Dentists in Ireland are categorised as medical practitioners by the Medical Practitioners Act of 2007, and as such have the same “duty of care” as a surgeon, nurse, family doctor or mid-wife. All the time you are reclining in their chair, you place your trust in them that they are going to take the best care of your teeth, but when they fail to do so – and you sustained an avoidable injury as a result – you are entitled to make a dental negligence compensation claim.
A claim for dentist negligence compensation can arise in a number of scenarios. Dentists acting negligently can cause harm to their patients by failing to diagnose or treat infections, oral cancers and cysts. They can also cause harm by the misapplication of analgesics, anaesthetics, antibiotics and sedatives as well as showing a lack of skill (or failing to apply their skills) with drills, syringes or any of their other instruments.
You may also be entitled to claim compensation for dentist negligence in Ireland if your dentist has insisted that you have a certain procedure done, such as having a tooth removed, when it is not necessary, expensive and potentially harmful.
Time Limits for a Dentist Negligence Compensation Claim
Making a dentist negligence compensation claim can be done from the date when your dentist carried out (or failed to carry out) a procedure negligently or from when you became aware that you had sustained an injury as a result of a procedure or the failure to provide appropriate treatment.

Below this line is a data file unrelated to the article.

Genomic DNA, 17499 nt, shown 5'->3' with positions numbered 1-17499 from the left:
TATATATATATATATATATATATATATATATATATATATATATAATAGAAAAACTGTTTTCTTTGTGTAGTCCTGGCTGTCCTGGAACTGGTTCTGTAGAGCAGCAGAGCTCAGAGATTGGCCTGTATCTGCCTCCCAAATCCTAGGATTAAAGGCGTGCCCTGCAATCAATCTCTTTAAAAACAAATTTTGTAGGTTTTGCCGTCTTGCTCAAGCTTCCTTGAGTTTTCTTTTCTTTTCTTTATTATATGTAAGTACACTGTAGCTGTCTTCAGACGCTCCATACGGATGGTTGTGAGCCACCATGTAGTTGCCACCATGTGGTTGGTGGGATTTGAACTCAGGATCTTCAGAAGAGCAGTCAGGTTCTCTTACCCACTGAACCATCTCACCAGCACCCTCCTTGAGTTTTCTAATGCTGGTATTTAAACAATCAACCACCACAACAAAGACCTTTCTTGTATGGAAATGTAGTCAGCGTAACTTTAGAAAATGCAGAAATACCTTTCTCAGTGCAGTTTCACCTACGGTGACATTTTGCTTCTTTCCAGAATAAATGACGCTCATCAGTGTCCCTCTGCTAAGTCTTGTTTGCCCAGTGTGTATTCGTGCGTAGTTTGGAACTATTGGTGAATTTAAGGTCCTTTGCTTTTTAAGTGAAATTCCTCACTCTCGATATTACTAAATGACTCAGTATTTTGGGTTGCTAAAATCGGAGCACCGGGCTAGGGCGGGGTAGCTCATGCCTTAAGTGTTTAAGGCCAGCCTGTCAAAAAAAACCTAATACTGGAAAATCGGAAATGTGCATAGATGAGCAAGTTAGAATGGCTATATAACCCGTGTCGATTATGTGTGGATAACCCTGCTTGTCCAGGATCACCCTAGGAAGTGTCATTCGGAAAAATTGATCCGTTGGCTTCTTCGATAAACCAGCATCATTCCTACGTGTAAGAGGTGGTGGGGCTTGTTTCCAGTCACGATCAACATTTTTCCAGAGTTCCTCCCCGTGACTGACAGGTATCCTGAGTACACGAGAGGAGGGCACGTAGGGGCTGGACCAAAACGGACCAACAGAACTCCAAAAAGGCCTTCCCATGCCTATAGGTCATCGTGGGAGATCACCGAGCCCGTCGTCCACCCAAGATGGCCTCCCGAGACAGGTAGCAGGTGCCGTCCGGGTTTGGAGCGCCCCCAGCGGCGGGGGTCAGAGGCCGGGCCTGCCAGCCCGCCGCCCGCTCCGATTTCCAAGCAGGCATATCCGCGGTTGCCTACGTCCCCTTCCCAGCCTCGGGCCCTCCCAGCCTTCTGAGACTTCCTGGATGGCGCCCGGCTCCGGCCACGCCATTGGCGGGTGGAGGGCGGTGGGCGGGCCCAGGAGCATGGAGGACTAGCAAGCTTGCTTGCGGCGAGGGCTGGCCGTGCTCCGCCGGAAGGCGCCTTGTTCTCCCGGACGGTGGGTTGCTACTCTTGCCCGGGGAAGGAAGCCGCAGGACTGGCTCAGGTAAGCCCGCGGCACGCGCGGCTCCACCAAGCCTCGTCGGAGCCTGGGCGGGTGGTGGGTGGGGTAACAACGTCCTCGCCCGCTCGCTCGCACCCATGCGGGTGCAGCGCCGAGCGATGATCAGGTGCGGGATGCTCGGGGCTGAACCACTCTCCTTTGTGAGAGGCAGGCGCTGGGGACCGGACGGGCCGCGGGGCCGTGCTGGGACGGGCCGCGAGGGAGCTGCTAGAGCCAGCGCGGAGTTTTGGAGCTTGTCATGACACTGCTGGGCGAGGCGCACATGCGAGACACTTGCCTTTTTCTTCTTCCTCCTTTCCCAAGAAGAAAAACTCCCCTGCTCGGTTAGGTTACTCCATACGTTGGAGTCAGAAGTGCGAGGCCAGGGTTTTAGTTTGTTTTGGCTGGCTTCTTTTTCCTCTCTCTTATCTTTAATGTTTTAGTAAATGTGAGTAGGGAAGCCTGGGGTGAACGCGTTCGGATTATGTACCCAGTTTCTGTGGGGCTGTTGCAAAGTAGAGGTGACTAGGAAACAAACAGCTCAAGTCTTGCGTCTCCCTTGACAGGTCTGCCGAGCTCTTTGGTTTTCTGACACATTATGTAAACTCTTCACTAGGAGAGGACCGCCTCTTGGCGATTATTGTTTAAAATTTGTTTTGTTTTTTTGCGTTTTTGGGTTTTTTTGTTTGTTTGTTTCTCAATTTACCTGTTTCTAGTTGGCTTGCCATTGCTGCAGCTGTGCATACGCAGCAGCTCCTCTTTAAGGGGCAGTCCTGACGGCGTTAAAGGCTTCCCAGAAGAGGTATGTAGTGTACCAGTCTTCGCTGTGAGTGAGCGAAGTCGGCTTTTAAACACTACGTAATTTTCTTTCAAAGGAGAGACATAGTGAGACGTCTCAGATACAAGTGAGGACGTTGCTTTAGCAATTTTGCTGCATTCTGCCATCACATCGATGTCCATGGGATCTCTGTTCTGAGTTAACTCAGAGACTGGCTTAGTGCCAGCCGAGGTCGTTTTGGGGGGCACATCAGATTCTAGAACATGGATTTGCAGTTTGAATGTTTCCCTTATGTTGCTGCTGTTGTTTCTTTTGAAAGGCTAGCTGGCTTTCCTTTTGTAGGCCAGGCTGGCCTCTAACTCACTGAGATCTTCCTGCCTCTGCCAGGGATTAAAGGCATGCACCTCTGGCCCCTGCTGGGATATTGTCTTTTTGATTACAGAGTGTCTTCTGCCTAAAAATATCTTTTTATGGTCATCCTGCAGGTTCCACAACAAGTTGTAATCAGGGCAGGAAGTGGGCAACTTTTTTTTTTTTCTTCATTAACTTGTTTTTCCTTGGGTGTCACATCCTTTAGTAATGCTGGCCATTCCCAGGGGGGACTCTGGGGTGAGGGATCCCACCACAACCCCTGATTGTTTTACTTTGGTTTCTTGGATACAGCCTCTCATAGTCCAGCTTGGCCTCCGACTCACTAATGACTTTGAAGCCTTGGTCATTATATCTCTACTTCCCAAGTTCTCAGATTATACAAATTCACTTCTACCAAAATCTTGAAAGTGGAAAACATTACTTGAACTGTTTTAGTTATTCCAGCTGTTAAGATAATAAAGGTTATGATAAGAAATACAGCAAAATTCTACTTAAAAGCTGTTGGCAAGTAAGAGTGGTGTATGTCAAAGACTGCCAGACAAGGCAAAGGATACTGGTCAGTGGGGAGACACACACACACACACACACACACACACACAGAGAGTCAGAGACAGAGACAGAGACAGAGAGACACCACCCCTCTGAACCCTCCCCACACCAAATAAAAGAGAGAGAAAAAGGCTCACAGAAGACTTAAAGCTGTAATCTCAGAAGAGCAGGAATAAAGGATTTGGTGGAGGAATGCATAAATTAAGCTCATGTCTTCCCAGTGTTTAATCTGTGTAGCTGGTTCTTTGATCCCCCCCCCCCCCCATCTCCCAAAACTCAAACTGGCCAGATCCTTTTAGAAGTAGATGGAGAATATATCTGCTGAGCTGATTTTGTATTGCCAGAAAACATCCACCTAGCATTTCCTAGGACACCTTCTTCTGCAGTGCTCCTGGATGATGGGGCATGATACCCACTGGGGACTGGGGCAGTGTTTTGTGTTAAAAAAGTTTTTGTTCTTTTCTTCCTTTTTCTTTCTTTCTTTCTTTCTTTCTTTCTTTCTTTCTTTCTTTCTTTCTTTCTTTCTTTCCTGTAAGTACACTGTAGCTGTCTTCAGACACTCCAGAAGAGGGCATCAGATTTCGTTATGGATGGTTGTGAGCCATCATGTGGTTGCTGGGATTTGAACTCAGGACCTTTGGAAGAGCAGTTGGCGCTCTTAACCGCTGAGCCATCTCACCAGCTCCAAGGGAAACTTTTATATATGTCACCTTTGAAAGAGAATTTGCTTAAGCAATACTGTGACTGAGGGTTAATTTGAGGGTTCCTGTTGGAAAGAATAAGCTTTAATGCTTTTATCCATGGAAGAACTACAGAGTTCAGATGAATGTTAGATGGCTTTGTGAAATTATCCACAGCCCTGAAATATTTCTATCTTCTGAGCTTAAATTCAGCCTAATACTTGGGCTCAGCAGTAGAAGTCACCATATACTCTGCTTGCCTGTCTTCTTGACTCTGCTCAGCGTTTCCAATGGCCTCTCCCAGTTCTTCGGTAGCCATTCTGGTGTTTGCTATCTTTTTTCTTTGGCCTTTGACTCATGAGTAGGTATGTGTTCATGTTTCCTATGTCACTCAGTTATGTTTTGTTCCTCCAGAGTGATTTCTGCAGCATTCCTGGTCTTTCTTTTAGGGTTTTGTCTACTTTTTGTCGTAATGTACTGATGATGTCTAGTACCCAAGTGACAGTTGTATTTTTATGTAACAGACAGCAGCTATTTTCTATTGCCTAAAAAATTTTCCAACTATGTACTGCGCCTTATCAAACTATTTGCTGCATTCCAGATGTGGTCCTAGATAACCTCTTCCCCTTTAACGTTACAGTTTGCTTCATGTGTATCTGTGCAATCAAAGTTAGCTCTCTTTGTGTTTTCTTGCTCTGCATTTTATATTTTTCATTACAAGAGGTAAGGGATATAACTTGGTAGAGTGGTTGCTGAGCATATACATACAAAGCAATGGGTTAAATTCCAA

Children have two years from their eighteenth birthday in which to make a claim for dentist negligence compensation – although it is not advised that a claim is delayed any longer than necessary and a parent or guardian should represent them in a dentist negligence compensation claim at the earliest possible opportunity.
Making a Claim for Dentist Negligence Compensation
As dentists are considered to be medical practitioners, you will be unable to recover compensation for dentist negligence via the Injuries Board and will have to engage the services of a solicitor in order to make a dentist negligence compensation claim.
A successful claim for dentist negligence compensation will have to demonstrate that ‘at the time and in the circumstances’ a competent dentist would have chosen a different course of action that would have avoided the injury being sustained.
Therefore, a solicitor would request the release of your dental records in order that they are reviewed by an independent dental specialist, who will determine whether or not there is sufficient evidence of negligence to support a dentist negligence claim.
If such negligence exists, your solicitor will advise you of your available options.